Abstract TMP89: Nurse's Responses to Caregivers using a Web-based Supportive Intervention
Background: Approximately 795,000 people experience a first time or recurrent stroke every year and most are cared for by family caregivers in home settings. Web-based interventions provide 24/7 access to support services and have been explored in the literature with caregivers of persons with chronic conditions, such as cancer, dementia, and stroke. Current research into nurses’ interactions with family caregivers in these web-based interventions is lacking.
Purpose: Guided by Friedemann’s Framework of Systemic Organization, the aim of this descriptive study was to examine a nurse specialist’s e-mail comments to stroke family caregivers participating in a web-based supportive intervention used in a one-year randomized controlled trial (RCT).
Methods: With institutional review board approval, caregivers in Ohio and Michigan (n=36) accessed the intervention support group and communicated by email with this nurse. These caregivers were primarily white women caring for a spouse, with an average age of 54 years (SD=12.2). The nurse moderated the group, answered caregivers’ questions, and offered support. Data were collected over a period of four years and the nurse’s responses were examined using rigorous content analysis.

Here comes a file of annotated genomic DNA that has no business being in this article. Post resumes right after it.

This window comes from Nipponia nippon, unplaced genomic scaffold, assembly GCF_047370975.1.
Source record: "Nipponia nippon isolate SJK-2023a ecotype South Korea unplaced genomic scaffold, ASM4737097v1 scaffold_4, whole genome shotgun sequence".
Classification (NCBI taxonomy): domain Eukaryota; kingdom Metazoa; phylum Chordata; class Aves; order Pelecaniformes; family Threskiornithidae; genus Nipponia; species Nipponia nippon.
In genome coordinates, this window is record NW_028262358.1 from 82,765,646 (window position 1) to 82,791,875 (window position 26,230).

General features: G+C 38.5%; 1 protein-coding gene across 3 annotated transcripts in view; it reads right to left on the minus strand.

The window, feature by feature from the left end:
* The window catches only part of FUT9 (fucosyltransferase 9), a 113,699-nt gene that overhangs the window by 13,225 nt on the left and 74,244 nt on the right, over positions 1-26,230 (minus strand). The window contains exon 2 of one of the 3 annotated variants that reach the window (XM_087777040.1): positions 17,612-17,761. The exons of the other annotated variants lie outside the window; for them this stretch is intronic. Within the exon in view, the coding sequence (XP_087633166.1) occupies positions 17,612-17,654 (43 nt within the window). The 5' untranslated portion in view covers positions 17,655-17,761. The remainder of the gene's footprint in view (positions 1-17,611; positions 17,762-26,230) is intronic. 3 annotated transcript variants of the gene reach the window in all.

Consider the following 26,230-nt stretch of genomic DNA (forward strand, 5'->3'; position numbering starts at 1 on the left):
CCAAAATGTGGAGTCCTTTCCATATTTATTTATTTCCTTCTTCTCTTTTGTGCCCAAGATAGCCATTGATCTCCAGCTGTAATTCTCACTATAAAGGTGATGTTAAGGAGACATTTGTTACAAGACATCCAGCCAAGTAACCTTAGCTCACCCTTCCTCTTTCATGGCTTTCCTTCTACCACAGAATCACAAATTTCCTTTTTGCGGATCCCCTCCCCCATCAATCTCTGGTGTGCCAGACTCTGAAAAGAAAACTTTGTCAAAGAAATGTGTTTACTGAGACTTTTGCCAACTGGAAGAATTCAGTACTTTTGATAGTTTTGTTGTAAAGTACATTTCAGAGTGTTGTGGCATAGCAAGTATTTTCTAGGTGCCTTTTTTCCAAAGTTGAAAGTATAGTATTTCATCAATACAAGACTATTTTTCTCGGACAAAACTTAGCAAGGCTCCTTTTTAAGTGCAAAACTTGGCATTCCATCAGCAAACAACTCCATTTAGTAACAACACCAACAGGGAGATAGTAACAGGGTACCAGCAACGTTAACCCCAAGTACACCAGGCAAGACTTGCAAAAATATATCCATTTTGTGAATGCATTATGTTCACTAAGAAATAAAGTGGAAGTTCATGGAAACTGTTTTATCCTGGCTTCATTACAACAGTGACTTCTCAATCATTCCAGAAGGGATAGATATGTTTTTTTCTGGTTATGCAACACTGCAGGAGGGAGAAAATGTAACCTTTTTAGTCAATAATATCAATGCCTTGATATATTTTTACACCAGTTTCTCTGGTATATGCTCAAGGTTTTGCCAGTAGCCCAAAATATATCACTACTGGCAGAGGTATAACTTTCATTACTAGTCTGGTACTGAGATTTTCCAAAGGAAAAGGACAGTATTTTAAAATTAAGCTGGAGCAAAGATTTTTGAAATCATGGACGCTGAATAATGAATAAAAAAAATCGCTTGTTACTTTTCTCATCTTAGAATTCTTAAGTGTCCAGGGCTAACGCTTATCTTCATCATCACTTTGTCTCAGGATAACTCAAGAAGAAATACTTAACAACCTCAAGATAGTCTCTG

Results: From the nurse specialist’s narrative responses and questions/answers posted to the support group, five themes emerged and were drawn to Friedemann’s Framework. These themes included: socializing (coherence in Friedemann’s terms), dealing with emotions of the caregiver (individuation), taking care of the caregiver (individuation), accepting the caregiver role (individuation/system maintenance), and providing medical advice or referral related to the care recipient (system maintenance).
Conclusions: Email interactions between the nurse and stroke family caregivers in this RCT revealed specific issues that these caregivers were struggling with, as well as methods that nurses might suggest to help address them. Healthcare providers can use this information to provide better, more informed care, and directed interventions for caregivers in dealing with stroke and its outcomes.
- © 2012 by American Heart Association, Inc.